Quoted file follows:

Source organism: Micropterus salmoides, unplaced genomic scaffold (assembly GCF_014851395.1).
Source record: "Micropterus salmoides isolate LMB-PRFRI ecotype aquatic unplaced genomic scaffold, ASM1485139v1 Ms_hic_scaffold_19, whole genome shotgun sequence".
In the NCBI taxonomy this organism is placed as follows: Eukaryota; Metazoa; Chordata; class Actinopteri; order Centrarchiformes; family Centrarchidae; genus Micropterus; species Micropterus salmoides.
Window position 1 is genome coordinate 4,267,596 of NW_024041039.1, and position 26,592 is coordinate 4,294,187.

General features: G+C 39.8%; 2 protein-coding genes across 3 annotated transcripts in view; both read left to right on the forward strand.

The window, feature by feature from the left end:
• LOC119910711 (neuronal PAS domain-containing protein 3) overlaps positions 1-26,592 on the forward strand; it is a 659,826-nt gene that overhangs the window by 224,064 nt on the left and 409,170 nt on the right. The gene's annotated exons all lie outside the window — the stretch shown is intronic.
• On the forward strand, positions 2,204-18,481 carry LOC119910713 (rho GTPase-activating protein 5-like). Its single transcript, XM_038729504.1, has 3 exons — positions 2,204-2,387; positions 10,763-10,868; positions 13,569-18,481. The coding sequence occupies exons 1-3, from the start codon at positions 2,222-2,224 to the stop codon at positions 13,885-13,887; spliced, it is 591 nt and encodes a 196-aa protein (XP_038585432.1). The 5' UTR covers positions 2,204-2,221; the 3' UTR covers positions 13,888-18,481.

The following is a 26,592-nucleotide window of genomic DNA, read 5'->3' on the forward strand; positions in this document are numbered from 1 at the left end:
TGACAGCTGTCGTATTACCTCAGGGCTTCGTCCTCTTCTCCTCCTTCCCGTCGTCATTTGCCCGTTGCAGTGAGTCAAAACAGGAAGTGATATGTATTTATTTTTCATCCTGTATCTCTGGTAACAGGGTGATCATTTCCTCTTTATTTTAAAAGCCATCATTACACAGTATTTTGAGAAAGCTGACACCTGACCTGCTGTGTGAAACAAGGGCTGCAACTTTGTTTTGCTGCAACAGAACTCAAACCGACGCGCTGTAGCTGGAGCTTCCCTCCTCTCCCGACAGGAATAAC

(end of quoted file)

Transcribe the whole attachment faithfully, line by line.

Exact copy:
Source organism: Micropterus salmoides, unplaced genomic scaffold (assembly GCF_014851395.1).
Source record: "Micropterus salmoides isolate LMB-PRFRI ecotype aquatic unplaced genomic scaffold, ASM1485139v1 Ms_hic_scaffold_19, whole genome shotgun sequence".
In the NCBI taxonomy this organism is placed as follows: Eukaryota; Metazoa; Chordata; class Actinopteri; order Centrarchiformes; family Centrarchidae; genus Micropterus; species Micropterus salmoides.
Window position 1 is genome coordinate 4,267,596 of NW_024041039.1, and position 26,592 is coordinate 4,294,187.

General features: G+C 39.8%; 2 protein-coding genes across 3 annotated transcripts in view; both read left to right on the forward strand.

The window, feature by feature from the left end:
• LOC119910711 (neuronal PAS domain-containing protein 3) overlaps positions 1-26,592 on the forward strand; it is a 659,826-nt gene that overhangs the window by 224,064 nt on the left and 409,170 nt on the right. The gene's annotated exons all lie outside the window — the stretch shown is intronic.
• On the forward strand, positions 2,204-18,481 carry LOC119910713 (rho GTPase-activating protein 5-like). Its single transcript, XM_038729504.1, has 3 exons — positions 2,204-2,387; positions 10,763-10,868; positions 13,569-18,481. The coding sequence occupies exons 1-3, from the start codon at positions 2,222-2,224 to the stop codon at positions 13,885-13,887; spliced, it is 591 nt and encodes a 196-aa protein (XP_038585432.1). The 5' UTR covers positions 2,204-2,221; the 3' UTR covers positions 13,888-18,481.

The following is a 26,592-nucleotide window of genomic DNA, read 5'->3' on the forward strand; positions in this document are numbered from 1 at the left end:
TGACAGCTGTCGTATTACCTCAGGGCTTCGTCCTCTTCTCCTCCTTCCCGTCGTCATTTGCCCGTTGCAGTGAGTCAAAACAGGAAGTGATATGTATTTATTTTTCATCCTGTATCTCTGGTAACAGGGTGATCATTTCCTCTTTATTTTAAAAGCCATCATTACACAGTATTTTGAGAAAGCTGACACCTGACCTGCTGTGTGAAACAAGGGCTGCAACTTTGTTTTGCTGCAACAGAACTCAAACCGACGCGCTGTAGCTGGAGCTTCCCTCCTCTCCCGACAGGAATAAC